• A statement that the job requires the skills for which the student was trained at the school; or
  • Have a job title that would fall under an in-field classification used by the Bureau of Labor Statistics SOC codes.

Tech Elevator, Software Guild and Eleven Fifty placed 70% of their graduates in jobs within their target field 3 months post-graduation. This number rose to 80% by the 6-month mark. Turing, Launch Academy and Thinkful were also in the top half, placing 50-60% of their graduates in a full-time job within their target field 3 months post-graduation. Meanwhile, Hack Reactor’s various branches (NYC, SF, Austin, LA and remote) placed about a third of their graduates within their target field at the 3-month mark and 45-75% of them within their target field by the 6-month mark.

There is no data provided on the remaining graduates, but software engineers and related titles (like those acquired through these programs) face a low unemployment rate (3.6%), comparable to that of lawyers and accountants.

It’s safe to say that even if you don’t place within your target field within 180 days, the chances are good that you will find a job in the field after expanding your portfolio or doing some freelance work. Tech industry leaders want to see that your interest in coding continues outside of the formal bootcamp training, so make sure to continue building your portfolio even while you are on the job market.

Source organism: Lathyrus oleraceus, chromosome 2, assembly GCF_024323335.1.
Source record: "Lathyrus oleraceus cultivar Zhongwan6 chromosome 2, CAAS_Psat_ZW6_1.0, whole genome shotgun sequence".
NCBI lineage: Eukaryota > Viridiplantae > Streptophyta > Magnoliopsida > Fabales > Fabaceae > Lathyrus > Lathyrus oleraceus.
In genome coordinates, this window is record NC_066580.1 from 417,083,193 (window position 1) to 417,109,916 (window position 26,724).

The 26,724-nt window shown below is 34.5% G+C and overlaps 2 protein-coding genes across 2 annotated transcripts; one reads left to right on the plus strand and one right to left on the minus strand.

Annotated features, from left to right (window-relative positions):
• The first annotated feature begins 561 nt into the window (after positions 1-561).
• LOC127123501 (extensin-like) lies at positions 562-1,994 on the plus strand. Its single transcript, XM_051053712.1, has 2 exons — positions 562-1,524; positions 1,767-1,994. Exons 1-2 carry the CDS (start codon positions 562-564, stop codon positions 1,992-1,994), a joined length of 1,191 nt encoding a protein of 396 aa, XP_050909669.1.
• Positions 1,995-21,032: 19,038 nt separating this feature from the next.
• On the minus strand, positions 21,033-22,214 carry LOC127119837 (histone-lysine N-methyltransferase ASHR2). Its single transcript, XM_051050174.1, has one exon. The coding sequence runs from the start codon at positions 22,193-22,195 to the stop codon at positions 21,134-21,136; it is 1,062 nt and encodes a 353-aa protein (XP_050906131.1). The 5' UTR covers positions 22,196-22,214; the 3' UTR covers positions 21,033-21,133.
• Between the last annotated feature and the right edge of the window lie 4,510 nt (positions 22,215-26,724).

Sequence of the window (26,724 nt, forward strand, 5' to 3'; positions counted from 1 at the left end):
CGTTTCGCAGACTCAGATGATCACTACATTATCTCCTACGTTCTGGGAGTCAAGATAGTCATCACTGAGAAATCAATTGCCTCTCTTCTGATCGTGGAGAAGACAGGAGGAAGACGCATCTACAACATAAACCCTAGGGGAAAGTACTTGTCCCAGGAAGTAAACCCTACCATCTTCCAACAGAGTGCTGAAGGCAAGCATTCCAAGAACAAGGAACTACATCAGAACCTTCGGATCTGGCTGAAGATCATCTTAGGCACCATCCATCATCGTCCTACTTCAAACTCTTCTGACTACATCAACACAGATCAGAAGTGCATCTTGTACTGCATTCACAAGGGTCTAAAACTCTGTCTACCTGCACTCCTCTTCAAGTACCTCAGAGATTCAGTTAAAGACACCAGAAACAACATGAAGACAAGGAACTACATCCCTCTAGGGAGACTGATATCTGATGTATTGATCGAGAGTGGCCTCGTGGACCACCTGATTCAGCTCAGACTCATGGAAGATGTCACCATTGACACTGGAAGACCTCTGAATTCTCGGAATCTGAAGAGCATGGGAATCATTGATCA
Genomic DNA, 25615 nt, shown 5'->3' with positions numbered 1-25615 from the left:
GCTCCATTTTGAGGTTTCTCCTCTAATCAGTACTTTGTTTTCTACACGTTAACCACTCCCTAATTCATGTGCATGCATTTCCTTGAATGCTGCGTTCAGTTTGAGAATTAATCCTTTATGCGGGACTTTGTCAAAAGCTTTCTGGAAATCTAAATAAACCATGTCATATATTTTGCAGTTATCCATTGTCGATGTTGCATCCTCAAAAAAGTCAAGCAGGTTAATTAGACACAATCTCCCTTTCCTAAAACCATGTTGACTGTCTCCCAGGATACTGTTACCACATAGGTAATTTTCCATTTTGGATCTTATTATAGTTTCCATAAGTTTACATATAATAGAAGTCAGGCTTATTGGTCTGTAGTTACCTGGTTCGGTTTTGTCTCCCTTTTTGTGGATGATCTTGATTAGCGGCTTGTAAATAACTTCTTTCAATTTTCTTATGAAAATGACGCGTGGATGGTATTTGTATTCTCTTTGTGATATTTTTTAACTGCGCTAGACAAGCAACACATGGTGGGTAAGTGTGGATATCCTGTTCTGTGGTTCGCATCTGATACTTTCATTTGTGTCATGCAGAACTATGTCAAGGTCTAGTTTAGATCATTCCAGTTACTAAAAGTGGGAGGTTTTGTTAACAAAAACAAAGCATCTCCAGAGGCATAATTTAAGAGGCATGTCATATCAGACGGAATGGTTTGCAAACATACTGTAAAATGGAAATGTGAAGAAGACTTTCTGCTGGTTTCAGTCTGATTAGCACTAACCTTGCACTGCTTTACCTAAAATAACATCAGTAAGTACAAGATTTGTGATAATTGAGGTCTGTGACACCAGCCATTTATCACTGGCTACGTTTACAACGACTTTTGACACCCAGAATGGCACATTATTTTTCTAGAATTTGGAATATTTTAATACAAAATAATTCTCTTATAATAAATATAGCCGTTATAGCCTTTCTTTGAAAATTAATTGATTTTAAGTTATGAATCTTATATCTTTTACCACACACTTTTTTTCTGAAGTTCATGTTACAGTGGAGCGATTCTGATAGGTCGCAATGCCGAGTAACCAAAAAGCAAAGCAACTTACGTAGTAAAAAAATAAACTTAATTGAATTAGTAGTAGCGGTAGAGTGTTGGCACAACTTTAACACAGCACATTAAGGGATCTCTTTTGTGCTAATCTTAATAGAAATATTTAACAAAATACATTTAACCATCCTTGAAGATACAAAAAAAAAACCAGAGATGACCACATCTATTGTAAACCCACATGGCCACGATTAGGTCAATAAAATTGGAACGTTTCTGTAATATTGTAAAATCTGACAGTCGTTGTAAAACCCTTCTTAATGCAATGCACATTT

Your job title will likely match your training

Graduates of coding bootcamps go on to assume positions as Software Engineers, Web Developers, UX Designers, Analysts, and Developers (front-end, back-end or full-stack). CIRR-participating bootcamps report on the most frequent job titles their graduates assume every six months.

These starting titles often serve as a stepping stone into more senior positions, so it’s a good idea to take a look at these numbers for the bootcamps you may be considering. You’ll want to make sure the placement numbers align with your long-term career vision. For example, CodeSmith NYC’s breakdown: 73.1% Software Engineers, 7.7% Front-End Engineer, 3.8% Software Developer, 3.8% UX/UI Designer, 3.8% Full-Stack Engineer.

Meanwhile, Tech Elevator’s Cincinnati branch (a full-stack web development academy) placed most (65.2%) of its graduates in Software Developer positions; other positions included Q/A Tester (17.4%), Web Developer (13.0%) and Computer Programmer (4.3%).

If you’re curious about how these job titles are performing within the national economy, according to the Bureau of Labor Statistics (BLS), you can plug in any of the job titles as a search term in the Occupational Outlook Handbook. If you’re interested in job stability and growth, you can consult the “Job Outlook” statistic, which is a projected percent change in employment over the course of the next decade (2016-2026).